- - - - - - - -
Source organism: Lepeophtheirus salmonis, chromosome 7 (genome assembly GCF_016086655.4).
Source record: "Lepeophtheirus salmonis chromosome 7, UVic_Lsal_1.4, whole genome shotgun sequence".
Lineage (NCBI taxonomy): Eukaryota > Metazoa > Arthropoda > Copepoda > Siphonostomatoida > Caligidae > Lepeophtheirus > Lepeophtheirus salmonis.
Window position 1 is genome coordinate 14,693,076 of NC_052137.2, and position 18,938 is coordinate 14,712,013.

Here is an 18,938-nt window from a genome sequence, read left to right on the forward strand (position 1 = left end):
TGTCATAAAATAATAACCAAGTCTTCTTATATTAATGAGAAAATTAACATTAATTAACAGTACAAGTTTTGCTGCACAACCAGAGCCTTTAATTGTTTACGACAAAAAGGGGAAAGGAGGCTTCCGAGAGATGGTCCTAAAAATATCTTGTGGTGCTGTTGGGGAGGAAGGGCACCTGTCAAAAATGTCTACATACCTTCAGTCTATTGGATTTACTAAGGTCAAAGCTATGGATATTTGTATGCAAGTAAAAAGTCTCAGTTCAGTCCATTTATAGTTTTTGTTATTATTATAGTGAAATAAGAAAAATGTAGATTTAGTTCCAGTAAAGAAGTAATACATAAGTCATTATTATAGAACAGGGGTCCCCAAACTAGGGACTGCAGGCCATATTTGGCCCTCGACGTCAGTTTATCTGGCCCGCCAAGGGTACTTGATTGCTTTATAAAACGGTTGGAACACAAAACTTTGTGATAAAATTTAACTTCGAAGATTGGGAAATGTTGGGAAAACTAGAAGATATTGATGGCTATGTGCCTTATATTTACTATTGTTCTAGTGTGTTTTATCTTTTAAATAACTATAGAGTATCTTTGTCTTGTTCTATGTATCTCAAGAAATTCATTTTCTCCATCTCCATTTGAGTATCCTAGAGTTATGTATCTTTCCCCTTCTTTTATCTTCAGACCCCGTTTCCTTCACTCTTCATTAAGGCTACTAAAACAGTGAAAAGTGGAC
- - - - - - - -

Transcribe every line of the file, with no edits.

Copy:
Source organism: Lepeophtheirus salmonis, chromosome 7 (genome assembly GCF_016086655.4).
Source record: "Lepeophtheirus salmonis chromosome 7, UVic_Lsal_1.4, whole genome shotgun sequence".
Lineage (NCBI taxonomy): Eukaryota > Metazoa > Arthropoda > Copepoda > Siphonostomatoida > Caligidae > Lepeophtheirus > Lepeophtheirus salmonis.
Window position 1 is genome coordinate 14,693,076 of NC_052137.2, and position 18,938 is coordinate 14,712,013.

Here is an 18,938-nt window from a genome sequence, read left to right on the forward strand (position 1 = left end):
TGTCATAAAATAATAACCAAGTCTTCTTATATTAATGAGAAAATTAACATTAATTAACAGTACAAGTTTTGCTGCACAACCAGAGCCTTTAATTGTTTACGACAAAAAGGGGAAAGGAGGCTTCCGAGAGATGGTCCTAAAAATATCTTGTGGTGCTGTTGGGGAGGAAGGGCACCTGTCAAAAATGTCTACATACCTTCAGTCTATTGGATTTACTAAGGTCAAAGCTATGGATATTTGTATGCAAGTAAAAAGTCTCAGTTCAGTCCATTTATAGTTTTTGTTATTATTATAGTGAAATAAGAAAAATGTAGATTTAGTTCCAGTAAAGAAGTAATACATAAGTCATTATTATAGAACAGGGGTCCCCAAACTAGGGACTGCAGGCCATATTTGGCCCTCGACGTCAGTTTATCTGGCCCGCCAAGGGTACTTGATTGCTTTATAAAACGGTTGGAACACAAAACTTTGTGATAAAATTTAACTTCGAAGATTGGGAAATGTTGGGAAAACTAGAAGATATTGATGGCTATGTGCCTTATATTTACTATTGTTCTAGTGTGTTTTATCTTTTAAATAACTATAGAGTATCTTTGTCTTGTTCTATGTATCTCAAGAAATTCATTTTCTCCATCTCCATTTGAGTATCCTAGAGTTATGTATCTTTCCCCTTCTTTTATCTTCAGACCCCGTTTCCTTCACTCTTCATTAAGGCTACTAAAACAGTGAAAAGTGGAC